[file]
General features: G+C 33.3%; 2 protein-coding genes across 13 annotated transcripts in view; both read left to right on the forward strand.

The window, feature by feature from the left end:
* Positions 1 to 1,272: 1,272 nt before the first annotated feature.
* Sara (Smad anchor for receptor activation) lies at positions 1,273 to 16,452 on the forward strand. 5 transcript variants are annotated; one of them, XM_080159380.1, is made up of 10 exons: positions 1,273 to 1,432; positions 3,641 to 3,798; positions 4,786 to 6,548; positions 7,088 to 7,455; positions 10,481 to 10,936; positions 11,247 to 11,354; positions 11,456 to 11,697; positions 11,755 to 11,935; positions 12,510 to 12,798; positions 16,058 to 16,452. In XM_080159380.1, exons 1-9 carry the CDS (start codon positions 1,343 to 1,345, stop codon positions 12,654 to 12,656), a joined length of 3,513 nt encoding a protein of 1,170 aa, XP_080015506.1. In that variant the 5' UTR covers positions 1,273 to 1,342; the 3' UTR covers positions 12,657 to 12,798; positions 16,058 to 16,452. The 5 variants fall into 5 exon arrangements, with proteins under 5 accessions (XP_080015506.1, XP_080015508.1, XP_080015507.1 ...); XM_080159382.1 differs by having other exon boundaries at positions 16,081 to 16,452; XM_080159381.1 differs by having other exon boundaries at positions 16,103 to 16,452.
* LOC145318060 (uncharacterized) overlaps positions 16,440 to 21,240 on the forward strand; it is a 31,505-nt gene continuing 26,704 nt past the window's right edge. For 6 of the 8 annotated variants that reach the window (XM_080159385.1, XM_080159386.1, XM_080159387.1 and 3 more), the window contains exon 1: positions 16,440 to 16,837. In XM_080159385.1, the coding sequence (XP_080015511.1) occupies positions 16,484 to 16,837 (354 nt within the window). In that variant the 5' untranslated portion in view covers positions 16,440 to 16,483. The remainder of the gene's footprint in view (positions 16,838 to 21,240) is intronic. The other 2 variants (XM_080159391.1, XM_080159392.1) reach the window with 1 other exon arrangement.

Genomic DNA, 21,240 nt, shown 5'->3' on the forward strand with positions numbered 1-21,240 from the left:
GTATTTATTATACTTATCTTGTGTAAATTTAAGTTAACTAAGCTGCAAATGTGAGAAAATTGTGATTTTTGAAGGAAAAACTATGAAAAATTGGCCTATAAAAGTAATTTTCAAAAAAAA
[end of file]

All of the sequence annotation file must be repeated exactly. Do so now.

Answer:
General features: G+C 33.3%; 2 protein-coding genes across 13 annotated transcripts in view; both read left to right on the forward strand.

The window, feature by feature from the left end:
* Positions 1 to 1,272: 1,272 nt before the first annotated feature.
* Sara (Smad anchor for receptor activation) lies at positions 1,273 to 16,452 on the forward strand. 5 transcript variants are annotated; one of them, XM_080159380.1, is made up of 10 exons: positions 1,273 to 1,432; positions 3,641 to 3,798; positions 4,786 to 6,548; positions 7,088 to 7,455; positions 10,481 to 10,936; positions 11,247 to 11,354; positions 11,456 to 11,697; positions 11,755 to 11,935; positions 12,510 to 12,798; positions 16,058 to 16,452. In XM_080159380.1, exons 1-9 carry the CDS (start codon positions 1,343 to 1,345, stop codon positions 12,654 to 12,656), a joined length of 3,513 nt encoding a protein of 1,170 aa, XP_080015506.1. In that variant the 5' UTR covers positions 1,273 to 1,342; the 3' UTR covers positions 12,657 to 12,798; positions 16,058 to 16,452. The 5 variants fall into 5 exon arrangements, with proteins under 5 accessions (XP_080015506.1, XP_080015508.1, XP_080015507.1 ...); XM_080159382.1 differs by having other exon boundaries at positions 16,081 to 16,452; XM_080159381.1 differs by having other exon boundaries at positions 16,103 to 16,452.
* LOC145318060 (uncharacterized) overlaps positions 16,440 to 21,240 on the forward strand; it is a 31,505-nt gene continuing 26,704 nt past the window's right edge. For 6 of the 8 annotated variants that reach the window (XM_080159385.1, XM_080159386.1, XM_080159387.1 and 3 more), the window contains exon 1: positions 16,440 to 16,837. In XM_080159385.1, the coding sequence (XP_080015511.1) occupies positions 16,484 to 16,837 (354 nt within the window). In that variant the 5' untranslated portion in view covers positions 16,440 to 16,483. The remainder of the gene's footprint in view (positions 16,838 to 21,240) is intronic. The other 2 variants (XM_080159391.1, XM_080159392.1) reach the window with 1 other exon arrangement.

Genomic DNA, 21,240 nt, shown 5'->3' on the forward strand with positions numbered 1-21,240 from the left:
GTATTTATTATACTTATCTTGTGTAAATTTAAGTTAACTAAGCTGCAAATGTGAGAAAATTGTGATTTTTGAAGGAAAAACTATGAAAAATTGGCCTATAAAAGTAATTTTCAAAAAAAA